Mom is in NH, disabled 59yo sister is living alone in mom's house. I have POA and need to sell the house with little help from sibs!My mother took out an equity loan on her house 10 years ago, that loan will be payable next December. She had a home improvement loan from the city which is now payable since she is not living in the house. My mother is on Medicaid. Although my sister could continue to live in the house, because she has never lived anywhere else, and is disabled; the other loans must be paid. I have applied for housing for my sister, and am looking into assisted living. In the meantime, I am going to have my sister live with my husband and I so that we can clean out and sell the home.

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You will hit the wall at closing unless you get an attorney NOW to arrange the short sale of the property.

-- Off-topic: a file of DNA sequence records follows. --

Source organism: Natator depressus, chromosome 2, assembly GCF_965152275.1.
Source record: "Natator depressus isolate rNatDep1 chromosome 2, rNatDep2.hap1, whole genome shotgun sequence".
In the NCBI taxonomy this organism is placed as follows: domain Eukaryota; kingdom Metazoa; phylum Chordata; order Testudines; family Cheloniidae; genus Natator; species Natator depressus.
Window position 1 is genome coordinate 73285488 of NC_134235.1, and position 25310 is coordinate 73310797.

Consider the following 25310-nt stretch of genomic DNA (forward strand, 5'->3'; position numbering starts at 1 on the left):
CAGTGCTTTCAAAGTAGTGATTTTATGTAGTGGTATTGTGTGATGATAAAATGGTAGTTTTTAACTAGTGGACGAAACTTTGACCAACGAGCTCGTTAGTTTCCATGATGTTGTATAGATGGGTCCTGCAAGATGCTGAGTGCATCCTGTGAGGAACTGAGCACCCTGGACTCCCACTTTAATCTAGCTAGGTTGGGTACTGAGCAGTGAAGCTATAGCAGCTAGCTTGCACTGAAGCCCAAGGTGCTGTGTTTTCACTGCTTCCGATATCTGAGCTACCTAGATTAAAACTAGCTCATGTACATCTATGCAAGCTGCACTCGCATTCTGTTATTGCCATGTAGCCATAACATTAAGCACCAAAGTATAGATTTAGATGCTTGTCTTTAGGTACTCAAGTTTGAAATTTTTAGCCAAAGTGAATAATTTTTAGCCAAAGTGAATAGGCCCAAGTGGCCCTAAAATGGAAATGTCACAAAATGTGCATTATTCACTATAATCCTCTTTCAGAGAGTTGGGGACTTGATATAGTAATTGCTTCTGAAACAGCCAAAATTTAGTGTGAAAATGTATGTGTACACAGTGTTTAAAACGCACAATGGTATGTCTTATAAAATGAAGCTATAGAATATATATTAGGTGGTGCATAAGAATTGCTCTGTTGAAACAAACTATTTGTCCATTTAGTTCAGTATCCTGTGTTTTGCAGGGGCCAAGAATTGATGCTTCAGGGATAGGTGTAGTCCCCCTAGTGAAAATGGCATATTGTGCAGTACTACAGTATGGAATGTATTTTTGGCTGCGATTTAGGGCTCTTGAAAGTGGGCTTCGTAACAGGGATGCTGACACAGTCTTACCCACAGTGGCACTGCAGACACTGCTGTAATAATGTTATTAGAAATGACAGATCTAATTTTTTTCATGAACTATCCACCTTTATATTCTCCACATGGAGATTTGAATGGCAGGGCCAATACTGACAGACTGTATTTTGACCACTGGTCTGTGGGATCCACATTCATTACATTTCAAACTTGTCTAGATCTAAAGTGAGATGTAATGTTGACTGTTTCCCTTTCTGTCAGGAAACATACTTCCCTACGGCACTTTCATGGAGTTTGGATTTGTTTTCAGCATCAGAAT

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Thank you for your thoughtful and informative answer, igloo572. I wish I did have the money to pay all the debts! We have been handling most of the repairs, and paying on bills. I have been very clear to sibs that we will not be getting anything from the sale of the house, and, I expect no reimbursement.
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Wow what a complicated situation.

So how much debt and how much could you realistically sell the house for?

Could between whatever funds your disabled sister gets and what you could afford to pay, would between the 2 of you have the $ to pay for everything on the house & enable your sister to continue to live there & could your sister be able to live alone & do OK ? I'm just trying to figure out IF you really need to sell the house OR if there exists the possibility to have mom continue to own the house for the rest of her lifetime and then deal with it probate. If you go this route, you need to have mom's will changed to it goes to your disabled sister (so there will be no Medicaid MERP to deal with as Sissy gets the disabled child exemption).